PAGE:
On the other end of the political spectrum, there were those who proposed changing the national anthem, specifically changing “the soul of the Jews yearn” to “the soul of the Israelis yearn.”
Both of these positions are asinine as they both infringe upon Israel’s identity. Israel is a Jewish state. As such, revising the anthem to “Israeli” in place of “Jewish” infringes upon Israel’s Jewish identity. Moreover, Israel is also a democracy, so punishing a citizen for exercising their right to freedom of expression infringes upon Israel’s democratic values.
In Israel, as in many other countries in the world, religious identity and democracy are not mutually exclusive. Rather, they go hand in hand. More clearly stated, there is no reason why Israel’s democracy cannot continue to grow as a Jewish state.
ISRAEL MAY be the only Jewish state in the world, but it is not the only state in the world with a religious identity. In fact, a majority of states in the world were founded upon and maintain a religious identity. Moreover, this religious identity is pervasive in the states’ symbols and institutions – flags, anthems and nomenclature to name a few.
For instance, Saudi Arabia is an Islamic country. Its flag is predominately green. Green is an important color in Islam, commonly used in the decoration of mosques, the Koran and the graves of Sufi saints. “Green-ness” is also mentioned in several Koranic verses.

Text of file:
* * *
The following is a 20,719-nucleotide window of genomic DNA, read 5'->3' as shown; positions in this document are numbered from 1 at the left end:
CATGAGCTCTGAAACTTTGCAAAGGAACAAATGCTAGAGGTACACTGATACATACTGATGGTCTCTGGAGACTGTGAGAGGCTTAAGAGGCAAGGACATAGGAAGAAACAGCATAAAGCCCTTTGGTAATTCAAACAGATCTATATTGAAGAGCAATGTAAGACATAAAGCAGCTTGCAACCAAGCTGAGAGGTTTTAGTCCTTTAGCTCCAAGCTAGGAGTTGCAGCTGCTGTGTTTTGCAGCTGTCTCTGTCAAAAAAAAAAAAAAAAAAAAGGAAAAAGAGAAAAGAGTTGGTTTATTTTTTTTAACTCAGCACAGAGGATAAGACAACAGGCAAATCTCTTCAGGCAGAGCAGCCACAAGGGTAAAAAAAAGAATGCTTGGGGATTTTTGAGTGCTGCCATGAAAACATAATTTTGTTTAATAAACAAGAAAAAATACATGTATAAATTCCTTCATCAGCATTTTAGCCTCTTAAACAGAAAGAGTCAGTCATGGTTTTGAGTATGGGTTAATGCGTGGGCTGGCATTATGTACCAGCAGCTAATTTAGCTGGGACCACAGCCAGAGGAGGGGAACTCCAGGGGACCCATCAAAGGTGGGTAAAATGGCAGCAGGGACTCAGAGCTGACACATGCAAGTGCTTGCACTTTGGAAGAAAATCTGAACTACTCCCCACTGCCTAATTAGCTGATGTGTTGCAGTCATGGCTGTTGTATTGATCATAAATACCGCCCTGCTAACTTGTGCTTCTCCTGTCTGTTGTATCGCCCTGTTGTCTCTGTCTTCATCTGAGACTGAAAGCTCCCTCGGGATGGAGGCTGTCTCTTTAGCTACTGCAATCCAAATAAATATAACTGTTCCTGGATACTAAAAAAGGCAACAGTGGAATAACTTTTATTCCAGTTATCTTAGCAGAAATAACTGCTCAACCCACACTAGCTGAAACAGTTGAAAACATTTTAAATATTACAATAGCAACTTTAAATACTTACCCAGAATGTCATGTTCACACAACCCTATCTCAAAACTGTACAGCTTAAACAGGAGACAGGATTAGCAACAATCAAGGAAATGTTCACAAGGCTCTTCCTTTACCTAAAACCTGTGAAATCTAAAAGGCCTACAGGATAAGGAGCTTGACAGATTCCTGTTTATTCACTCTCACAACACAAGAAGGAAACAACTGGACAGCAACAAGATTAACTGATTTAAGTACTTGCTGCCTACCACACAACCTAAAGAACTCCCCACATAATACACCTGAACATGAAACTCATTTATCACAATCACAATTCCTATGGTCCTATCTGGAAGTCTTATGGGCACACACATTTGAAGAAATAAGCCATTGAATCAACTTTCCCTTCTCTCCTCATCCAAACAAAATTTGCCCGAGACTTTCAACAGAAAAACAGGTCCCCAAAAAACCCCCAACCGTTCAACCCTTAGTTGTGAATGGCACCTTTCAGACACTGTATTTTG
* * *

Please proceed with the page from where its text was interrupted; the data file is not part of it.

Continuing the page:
Furthermore, inscribed in traditional Islamic calligraphy in the center of the Saudi flag is the verse, “There is no God but Allah and Muhammad is his messenger.” This verse is known as the shahada in Islam. Converts to Islam are required to repeat this phrase three times. Beneath the shahada is a picture of the Sword of Islam, which also has myriad of Islamic meaning and is also mentioned in the Koran.
Yet Saudi Arabia is not the only Muslim country to have religious symbols institutionalized in its identity. The phrase “Allah oo’akbar” [Allah is the greatest] appears at the center of the Iraqi flag. The Islamic crescent is featured on the flags of Malaysia, Mauritania, Tunisia, Northern Cyprus, Algeria and Turkey, to name a few.